Ongoing political debate forces corporate world to lead on climate change
19 March 2013
Researchers at the University of Sydney Business School say a lack of political consensus, and a series of extreme weather events have forced global businesses to engage with climate change as a key strategic risk.
These corporate initiatives will be the focus of an international symposium titled Climate Change: Generating Business and Organisational Responses (PDF, 400KB), to be held at the Business School this week.
"Despite the widespread scientific consensus, ideological rhetoric dominates the global debate on climate change and this is preventing the development of the clear policy that companies need for long term investment," says the Business School's Professor Christopher Wright. "In spite of this, there are signs of significant progress at the international and national corporate levels."
For example, Professor Wright cites the development of new "green" products and services such as hybrid and electric cars, high capacity batteries, wind turbines, solar cells and more efficient jet engines.
He points out that major financial institutions now include "carbon risk" in their lending practices and mark down enterprises that fail to manage these risks.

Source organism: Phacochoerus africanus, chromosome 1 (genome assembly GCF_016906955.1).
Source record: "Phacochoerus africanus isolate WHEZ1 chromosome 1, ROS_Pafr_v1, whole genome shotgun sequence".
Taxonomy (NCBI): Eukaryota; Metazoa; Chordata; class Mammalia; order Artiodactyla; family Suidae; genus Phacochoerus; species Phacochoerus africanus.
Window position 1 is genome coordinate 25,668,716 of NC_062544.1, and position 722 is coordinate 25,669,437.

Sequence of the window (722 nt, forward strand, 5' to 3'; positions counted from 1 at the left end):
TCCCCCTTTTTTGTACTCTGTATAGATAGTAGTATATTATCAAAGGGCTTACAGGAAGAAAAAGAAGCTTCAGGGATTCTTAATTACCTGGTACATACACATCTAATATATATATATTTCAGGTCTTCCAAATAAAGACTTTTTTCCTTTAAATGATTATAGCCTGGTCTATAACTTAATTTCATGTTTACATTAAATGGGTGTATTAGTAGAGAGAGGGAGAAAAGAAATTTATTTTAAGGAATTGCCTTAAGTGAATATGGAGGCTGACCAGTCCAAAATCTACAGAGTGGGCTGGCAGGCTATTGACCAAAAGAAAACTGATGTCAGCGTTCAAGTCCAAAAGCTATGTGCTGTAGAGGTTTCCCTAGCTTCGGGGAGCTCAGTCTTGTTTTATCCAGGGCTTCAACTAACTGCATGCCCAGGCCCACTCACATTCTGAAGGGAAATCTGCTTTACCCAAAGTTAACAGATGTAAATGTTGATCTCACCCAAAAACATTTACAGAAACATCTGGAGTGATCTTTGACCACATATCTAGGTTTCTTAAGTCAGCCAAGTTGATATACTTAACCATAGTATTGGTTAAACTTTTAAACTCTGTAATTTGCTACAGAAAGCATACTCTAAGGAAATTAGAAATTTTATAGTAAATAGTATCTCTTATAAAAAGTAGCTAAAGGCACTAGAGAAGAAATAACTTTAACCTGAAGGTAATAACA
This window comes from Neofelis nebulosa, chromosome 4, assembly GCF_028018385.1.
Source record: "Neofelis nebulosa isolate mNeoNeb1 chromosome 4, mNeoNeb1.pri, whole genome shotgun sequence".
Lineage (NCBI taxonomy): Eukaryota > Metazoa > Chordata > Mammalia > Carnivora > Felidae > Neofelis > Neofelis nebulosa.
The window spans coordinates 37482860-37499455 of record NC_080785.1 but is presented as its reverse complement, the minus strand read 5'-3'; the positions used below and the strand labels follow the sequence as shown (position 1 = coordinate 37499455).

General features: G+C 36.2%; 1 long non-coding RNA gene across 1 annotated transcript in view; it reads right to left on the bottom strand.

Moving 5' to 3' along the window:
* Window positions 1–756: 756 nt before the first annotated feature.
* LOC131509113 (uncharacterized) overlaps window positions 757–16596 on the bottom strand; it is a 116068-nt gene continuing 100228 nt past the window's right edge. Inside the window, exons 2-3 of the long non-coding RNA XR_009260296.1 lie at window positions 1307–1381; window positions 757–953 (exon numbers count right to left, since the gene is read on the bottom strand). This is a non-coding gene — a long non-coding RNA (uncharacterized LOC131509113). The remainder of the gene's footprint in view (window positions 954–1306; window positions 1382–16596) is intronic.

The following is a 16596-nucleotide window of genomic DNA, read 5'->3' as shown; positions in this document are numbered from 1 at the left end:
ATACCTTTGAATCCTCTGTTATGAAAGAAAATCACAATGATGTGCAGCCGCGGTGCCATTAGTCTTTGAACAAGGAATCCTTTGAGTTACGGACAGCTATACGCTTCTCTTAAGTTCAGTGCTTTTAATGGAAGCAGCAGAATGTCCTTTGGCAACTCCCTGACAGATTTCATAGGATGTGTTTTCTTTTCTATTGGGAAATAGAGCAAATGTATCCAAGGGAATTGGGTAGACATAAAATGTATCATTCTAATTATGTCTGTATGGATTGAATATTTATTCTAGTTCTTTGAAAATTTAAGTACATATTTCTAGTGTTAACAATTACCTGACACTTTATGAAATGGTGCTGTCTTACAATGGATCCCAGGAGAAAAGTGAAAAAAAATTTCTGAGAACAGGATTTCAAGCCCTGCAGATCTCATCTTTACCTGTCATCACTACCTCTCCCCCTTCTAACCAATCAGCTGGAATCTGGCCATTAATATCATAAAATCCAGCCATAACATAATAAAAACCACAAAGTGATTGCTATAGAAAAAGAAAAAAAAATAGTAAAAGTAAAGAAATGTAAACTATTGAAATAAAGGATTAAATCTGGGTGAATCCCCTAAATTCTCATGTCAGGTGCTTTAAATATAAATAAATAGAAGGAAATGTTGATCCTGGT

"Virtually every company in the construction sector offers green construction materials; energy companies are diversifying into renewable electricity generation and insurance companies now focus explicitly on the physical and financial risks of more frequent and intense storms, floods and fires," says Professor Wright.
Andrew Hoffman, who is Professor of Sustainable Enterprise at the University of Michigan in the United States, adds that many of the world's major companies are now seeking to mitigate carbon emissions and adapt to changing markets and "the physical consequences of climate change".
However, Professor Hoffman, who is presenting the symposium's keynote lecture as part of the Sydney Ideas lecture series, also warns that in the longer term, corporate innovation requires a clear regulatory structure to thrive and prosper
What: The Social Sciences and Climate Change: structuring the sources of distrust, a Sydney Ideas lecture by Professor Andy Hoffman
When: 6pm, Wednesday 20 March
Cost: Free, registration required
What: Climate Change: Generating Business and Organisational Responses (PDF, 400KB)
When: 8.30am to 5pm, Thursday 21 March
- David Schlosberg, University of Sydney
- John Dryzek, Australian National University
- Stephan Lewandowsky, University of Western Australia
- Greg Bourne, Australian Renewable Energy Agency
- Matthew Bell, Ernst &Young
- Tim Nelson, AGL
- Emma Herd, Westpac Institutional Bank
- Tony Coleman, Lonergan Edwards & Associates Ltd
- Maurizio Floris, University of Sydney
- Christopher Wright, University of Sydney
- Susan Benn & Ken Tann, UTS Business School
- Sally Russell, Griffin University
- Andy Hoffman, University of Michigan
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